So, however you respect my taste and/or me, you can follow my recommendations or leads as you wish.

All the best to you!

Advertisements

A DNF (Did Not Finish) Experience Does NOT Qualify for a “Review”

As a writer and as a reader, I am a genre outsider. I don’t write or read squarely within any genre except Speculative Fiction, but that is so large as to be considered a literary category and not one genre (see previous post, https://sallyember.com/2014/07/10/guest-post-the-politics-of-speculative-science-fiction/, for what belongs within Spec Fic).

Furthermore, I don’t usually like what is published in most of the #SpecFic subgenres. I don’t even like their plots or characters. Same goes for #Romance. I often have to label books Did Not Finish (DNF), although I reserve even that designation for books I read a great deal of before abandoning.

DidNotFinish_purple_Banner

image from http://www.prettyinfiction.com by Jesse Burgoyne

Here are the reasons that I often Did Not Finish (DNF) a book. Books on my DNF list feature:

  • zombies and other horror characters/plots, especially “damsel in distress”;
  • dystopian, apocalyptic downers;
  • space wars, medieval wars, any other wars;
  • combat/violence masquerading as plot points;
  • instant, superficial romance (humans with humans or humans with aliens, shapeshifters, vampires or whatever);
  • gratuitous sex or violence (meaning, does not advance the character development or plot, and appears every so many pages, anyway);
  • military characters, past/future or pretend;
  • “instant” solutions, usually involving a main character’s finding a lover, to serious grief or other problems;
  • sexist, racist, misogynistic, heterosexist/homophobic, classist, ageist and other oppressive depictions of characters, even if they’re “realistic” for the characters or eras
  • clichès, trite plot twists, 2-D characters, and /or other types of bad writing
  • too many typos, grammar or other mistakes that reveal the absence of or very poor editing
  • nothing interesting, so I’M BORED.

As you might imagine, this list includes most speculative fiction and romance books.

You now understand the main reason I almost never do “review swaps.” I so strongly dislike other people’s books/stories, even when they’re relatively well-written, that I can’t even read past the first few pages for most of them. I have tried to read and review them, especially when they are well-written or the author is someone I wish to support for other reasons, but I just can’t appreciate what I don’t like.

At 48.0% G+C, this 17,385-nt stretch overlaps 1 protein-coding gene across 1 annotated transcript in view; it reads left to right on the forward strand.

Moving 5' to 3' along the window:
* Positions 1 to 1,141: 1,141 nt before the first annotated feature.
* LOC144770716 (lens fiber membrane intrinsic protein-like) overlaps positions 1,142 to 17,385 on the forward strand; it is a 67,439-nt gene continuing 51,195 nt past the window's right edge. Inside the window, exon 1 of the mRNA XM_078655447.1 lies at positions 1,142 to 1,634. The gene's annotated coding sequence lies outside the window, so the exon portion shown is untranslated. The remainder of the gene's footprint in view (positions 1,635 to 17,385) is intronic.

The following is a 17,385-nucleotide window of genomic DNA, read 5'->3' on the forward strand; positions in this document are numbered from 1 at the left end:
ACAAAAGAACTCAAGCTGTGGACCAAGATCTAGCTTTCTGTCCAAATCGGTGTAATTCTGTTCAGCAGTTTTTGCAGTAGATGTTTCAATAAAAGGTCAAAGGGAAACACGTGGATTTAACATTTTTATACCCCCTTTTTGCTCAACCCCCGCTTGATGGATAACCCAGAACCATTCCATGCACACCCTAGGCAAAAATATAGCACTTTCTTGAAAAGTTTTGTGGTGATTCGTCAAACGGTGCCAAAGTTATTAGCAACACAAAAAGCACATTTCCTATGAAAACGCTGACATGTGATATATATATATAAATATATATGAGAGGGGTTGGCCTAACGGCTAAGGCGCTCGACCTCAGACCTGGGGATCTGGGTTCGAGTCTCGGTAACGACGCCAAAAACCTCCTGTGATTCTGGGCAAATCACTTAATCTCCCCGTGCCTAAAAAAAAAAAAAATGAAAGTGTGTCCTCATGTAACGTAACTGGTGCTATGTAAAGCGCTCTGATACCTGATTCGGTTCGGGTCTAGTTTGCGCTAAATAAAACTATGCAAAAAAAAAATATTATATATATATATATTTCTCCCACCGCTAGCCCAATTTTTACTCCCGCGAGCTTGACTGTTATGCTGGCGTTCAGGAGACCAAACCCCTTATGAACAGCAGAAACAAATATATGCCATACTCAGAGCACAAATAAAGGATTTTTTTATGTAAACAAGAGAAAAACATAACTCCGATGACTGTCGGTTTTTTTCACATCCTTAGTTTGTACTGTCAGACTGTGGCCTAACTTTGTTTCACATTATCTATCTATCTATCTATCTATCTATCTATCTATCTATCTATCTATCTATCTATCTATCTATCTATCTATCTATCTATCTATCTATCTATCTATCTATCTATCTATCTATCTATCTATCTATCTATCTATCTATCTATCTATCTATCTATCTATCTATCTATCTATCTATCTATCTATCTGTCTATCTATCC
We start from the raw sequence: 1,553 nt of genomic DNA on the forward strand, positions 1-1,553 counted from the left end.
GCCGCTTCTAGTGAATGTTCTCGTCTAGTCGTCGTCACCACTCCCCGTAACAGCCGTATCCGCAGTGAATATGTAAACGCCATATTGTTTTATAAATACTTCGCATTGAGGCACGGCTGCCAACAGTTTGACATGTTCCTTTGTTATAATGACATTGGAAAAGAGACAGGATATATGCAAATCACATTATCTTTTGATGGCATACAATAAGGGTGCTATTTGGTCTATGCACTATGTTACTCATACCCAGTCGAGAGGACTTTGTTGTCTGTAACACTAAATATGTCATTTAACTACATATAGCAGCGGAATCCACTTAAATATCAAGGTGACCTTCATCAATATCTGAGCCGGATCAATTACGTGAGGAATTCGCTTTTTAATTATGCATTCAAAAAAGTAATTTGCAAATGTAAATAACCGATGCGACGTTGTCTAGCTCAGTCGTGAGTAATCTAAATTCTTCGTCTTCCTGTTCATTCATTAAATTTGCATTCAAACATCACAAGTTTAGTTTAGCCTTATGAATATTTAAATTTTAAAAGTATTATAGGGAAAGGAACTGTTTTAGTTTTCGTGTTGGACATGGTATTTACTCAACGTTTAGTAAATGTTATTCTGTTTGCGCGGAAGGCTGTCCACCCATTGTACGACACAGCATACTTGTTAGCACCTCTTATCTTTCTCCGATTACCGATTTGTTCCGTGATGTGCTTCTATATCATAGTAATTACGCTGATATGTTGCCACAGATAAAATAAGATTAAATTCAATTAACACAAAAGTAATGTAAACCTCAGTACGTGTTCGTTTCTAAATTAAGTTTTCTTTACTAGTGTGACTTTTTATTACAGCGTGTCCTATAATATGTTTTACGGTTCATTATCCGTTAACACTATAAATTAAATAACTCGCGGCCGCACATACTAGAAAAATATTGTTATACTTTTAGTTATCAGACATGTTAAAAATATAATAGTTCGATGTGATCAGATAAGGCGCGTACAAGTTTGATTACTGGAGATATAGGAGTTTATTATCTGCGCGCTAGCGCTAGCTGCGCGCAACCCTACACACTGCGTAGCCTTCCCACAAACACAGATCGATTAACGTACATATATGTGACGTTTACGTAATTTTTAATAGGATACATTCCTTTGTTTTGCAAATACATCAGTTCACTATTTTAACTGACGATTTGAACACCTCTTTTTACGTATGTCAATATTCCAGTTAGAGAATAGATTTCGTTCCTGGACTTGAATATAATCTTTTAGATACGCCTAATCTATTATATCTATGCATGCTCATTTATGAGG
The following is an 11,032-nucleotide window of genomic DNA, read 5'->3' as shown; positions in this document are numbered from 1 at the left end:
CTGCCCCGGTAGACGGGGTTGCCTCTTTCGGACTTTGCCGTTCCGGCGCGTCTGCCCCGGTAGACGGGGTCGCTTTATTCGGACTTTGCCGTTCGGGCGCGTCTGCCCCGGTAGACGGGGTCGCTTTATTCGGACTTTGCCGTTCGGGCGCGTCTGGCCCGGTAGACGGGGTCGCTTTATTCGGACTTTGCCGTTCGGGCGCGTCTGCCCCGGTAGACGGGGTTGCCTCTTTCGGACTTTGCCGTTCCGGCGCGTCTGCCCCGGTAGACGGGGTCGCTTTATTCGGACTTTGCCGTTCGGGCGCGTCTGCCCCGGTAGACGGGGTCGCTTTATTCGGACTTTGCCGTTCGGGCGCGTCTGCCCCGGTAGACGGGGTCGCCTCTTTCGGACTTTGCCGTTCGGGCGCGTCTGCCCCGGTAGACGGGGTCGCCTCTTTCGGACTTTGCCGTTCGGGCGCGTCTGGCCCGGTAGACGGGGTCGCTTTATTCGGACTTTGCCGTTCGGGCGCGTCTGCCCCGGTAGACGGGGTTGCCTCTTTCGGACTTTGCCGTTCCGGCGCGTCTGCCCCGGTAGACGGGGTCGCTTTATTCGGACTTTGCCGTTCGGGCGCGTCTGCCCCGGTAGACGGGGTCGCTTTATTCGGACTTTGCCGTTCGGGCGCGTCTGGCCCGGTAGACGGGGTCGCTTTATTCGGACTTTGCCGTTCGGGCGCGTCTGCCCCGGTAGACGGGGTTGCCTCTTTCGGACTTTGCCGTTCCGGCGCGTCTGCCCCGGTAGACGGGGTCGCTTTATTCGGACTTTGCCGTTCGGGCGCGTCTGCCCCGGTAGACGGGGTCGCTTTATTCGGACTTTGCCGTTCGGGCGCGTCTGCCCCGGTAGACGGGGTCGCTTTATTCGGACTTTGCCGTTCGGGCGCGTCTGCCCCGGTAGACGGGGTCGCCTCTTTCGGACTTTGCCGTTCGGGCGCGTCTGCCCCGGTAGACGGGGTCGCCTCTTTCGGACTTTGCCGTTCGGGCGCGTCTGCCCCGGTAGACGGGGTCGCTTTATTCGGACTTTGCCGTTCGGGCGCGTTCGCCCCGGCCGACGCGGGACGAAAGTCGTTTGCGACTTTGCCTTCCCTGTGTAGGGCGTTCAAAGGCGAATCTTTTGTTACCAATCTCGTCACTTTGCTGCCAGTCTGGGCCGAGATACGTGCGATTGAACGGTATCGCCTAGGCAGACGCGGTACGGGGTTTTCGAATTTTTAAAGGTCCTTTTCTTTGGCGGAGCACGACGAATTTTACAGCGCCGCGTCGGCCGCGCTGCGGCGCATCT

Unlike other reviewers who find themselves unable to finish a book because they don’t like it, I don’t post a “review” of an unfinished book unless it’s written by a well-established author whom many others are praising. In those cases, I post my dissenting viewpoint just to round out the PR for that book, knowing my minority, low opinion won’t crush or crash them.

Otherwise, I don’t post my many DNFs with ratings and I do not post “reviews.” I strongly wish other DNF readers would adopt my policy.

It is completely unfair for anyone to give a “professional” opinion (which is what a review purports to be) of a piece of literature the reviewer hasn’t completed. I’ve had some “reviewers” read a few dozen pages of my 300+-page books and then have the audacity to post a ZERO or one-star “review.” What is the justification for that? When they label a sarcastic or dissatisfied DNF response after having read only a few pages a “review,” that infuriates me.

I don’t mind that some readers DNF my books. I understand that some don’t like them. I also encourage readers to comment on any books they want, all they want. As a frequently dissatisfied reader, myself, I empathize with DNF experiences. Sometimes, I explain.

I object strenuously, however, when these DNF readers label their preliminary reactions and comments a “review.” Even more heinous is that some have the gall to rate their DNF books.

In what other profession or situation does a “professional” who has had only a brief experience with the piece become entitled to the right to judge it? Can an Olympic judge watch just a few seconds of the gymnast’s floor exercise routine, then rate it? Do we allow a jury to hear only one witness or just a few words of testimony and give a verdict? When do we ever allow a teacher to give a semester’s grade after briefly meeting the child or giving just one quiz?

DeadLast

image from mackenzian.com

Yes: not all readers finish books or even read most of a book. I am a reader who has a list of titles pages long I have done that with because they did not hold my interest. However, for fairness and professionalism, I strongly request that readers and especially reviewers who DNF not to rate or review those books. Please.

It is fair and helpful, meanwhile, for professional reviewers and avid readers to maintain a DNF list and even to share it. Better would be that we explain a little about our DNF reasons, but that is not expected or required (we’re busy!).

dnf-recap

image from mylifeinbookss.wordpress.com

I hereby proclaim: these are fake reviews, due to the readers’ DNF status. DO NOT READ DNF “reviews.” DO NOT BELIEVE WHAT THEY WRITE. DO NOT SUPPORT “REVIEWERS” who postDNF “reviews.”

One bonus: Within a DNF‘s comments are sometimes witty lines. Those I am pleased to re-post, just for fun.

Meanwhile, back in authors’ support land: please don’t ask me to do a review swap. I mostly do not do reviews, anyway. I do not consider myself a “professional” reviewer. I am just an avid reader and an author.

When I do choose to read a book and finish it, I will post a review. I promise.

Mostly, these days, #Iamwriting my books and blog posts.

Best to you all.